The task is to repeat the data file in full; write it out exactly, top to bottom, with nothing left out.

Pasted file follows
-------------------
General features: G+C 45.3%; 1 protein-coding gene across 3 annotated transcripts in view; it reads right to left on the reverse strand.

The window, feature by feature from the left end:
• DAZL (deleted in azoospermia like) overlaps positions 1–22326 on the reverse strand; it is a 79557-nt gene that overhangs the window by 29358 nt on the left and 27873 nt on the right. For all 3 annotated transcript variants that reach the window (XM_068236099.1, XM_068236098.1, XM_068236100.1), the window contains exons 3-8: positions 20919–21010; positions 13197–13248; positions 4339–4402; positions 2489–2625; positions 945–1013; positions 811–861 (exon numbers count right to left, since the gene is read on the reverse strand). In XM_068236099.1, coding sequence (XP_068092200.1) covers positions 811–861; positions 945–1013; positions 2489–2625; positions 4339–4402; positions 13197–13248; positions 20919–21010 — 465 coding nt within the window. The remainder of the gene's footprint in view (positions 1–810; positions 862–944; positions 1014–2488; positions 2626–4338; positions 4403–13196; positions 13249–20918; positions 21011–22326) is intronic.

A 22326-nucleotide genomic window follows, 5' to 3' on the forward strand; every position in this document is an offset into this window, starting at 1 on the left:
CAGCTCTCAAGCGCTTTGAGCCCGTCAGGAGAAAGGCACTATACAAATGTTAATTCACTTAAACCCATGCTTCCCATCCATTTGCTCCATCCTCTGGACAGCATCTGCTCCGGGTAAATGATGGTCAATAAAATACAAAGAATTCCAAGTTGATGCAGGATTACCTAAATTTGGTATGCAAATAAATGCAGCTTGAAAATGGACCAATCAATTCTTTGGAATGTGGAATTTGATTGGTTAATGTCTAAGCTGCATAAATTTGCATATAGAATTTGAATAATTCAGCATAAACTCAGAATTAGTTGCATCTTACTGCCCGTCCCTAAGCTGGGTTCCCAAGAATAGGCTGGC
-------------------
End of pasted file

General features: G+C 45.3%; 1 protein-coding gene across 3 annotated transcripts in view; it reads right to left on the reverse strand.

The window, feature by feature from the left end:
• DAZL (deleted in azoospermia like) overlaps positions 1–22326 on the reverse strand; it is a 79557-nt gene that overhangs the window by 29358 nt on the left and 27873 nt on the right. For all 3 annotated transcript variants that reach the window (XM_068236099.1, XM_068236098.1, XM_068236100.1), the window contains exons 3-8: positions 20919–21010; positions 13197–13248; positions 4339–4402; positions 2489–2625; positions 945–1013; positions 811–861 (exon numbers count right to left, since the gene is read on the reverse strand). In XM_068236099.1, coding sequence (XP_068092200.1) covers positions 811–861; positions 945–1013; positions 2489–2625; positions 4339–4402; positions 13197–13248; positions 20919–21010 — 465 coding nt within the window. The remainder of the gene's footprint in view (positions 1–810; positions 862–944; positions 1014–2488; positions 2626–4338; positions 4403–13196; positions 13249–20918; positions 21011–22326) is intronic.

A 22326-nucleotide genomic window follows, 5' to 3' on the forward strand; every position in this document is an offset into this window, starting at 1 on the left:
CAGCTCTCAAGCGCTTTGAGCCCGTCAGGAGAAAGGCACTATACAAATGTTAATTCACTTAAACCCATGCTTCCCATCCATTTGCTCCATCCTCTGGACAGCATCTGCTCCGGGTAAATGATGGTCAATAAAATACAAAGAATTCCAAGTTGATGCAGGATTACCTAAATTTGGTATGCAAATAAATGCAGCTTGAAAATGGACCAATCAATTCTTTGGAATGTGGAATTTGATTGGTTAATGTCTAAGCTGCATAAATTTGCATATAGAATTTGAATAATTCAGCATAAACTCAGAATTAGTTGCATCTTACTGCCCGTCCCTAAGCTGGGTTCCCAAGAATAGGCTGGC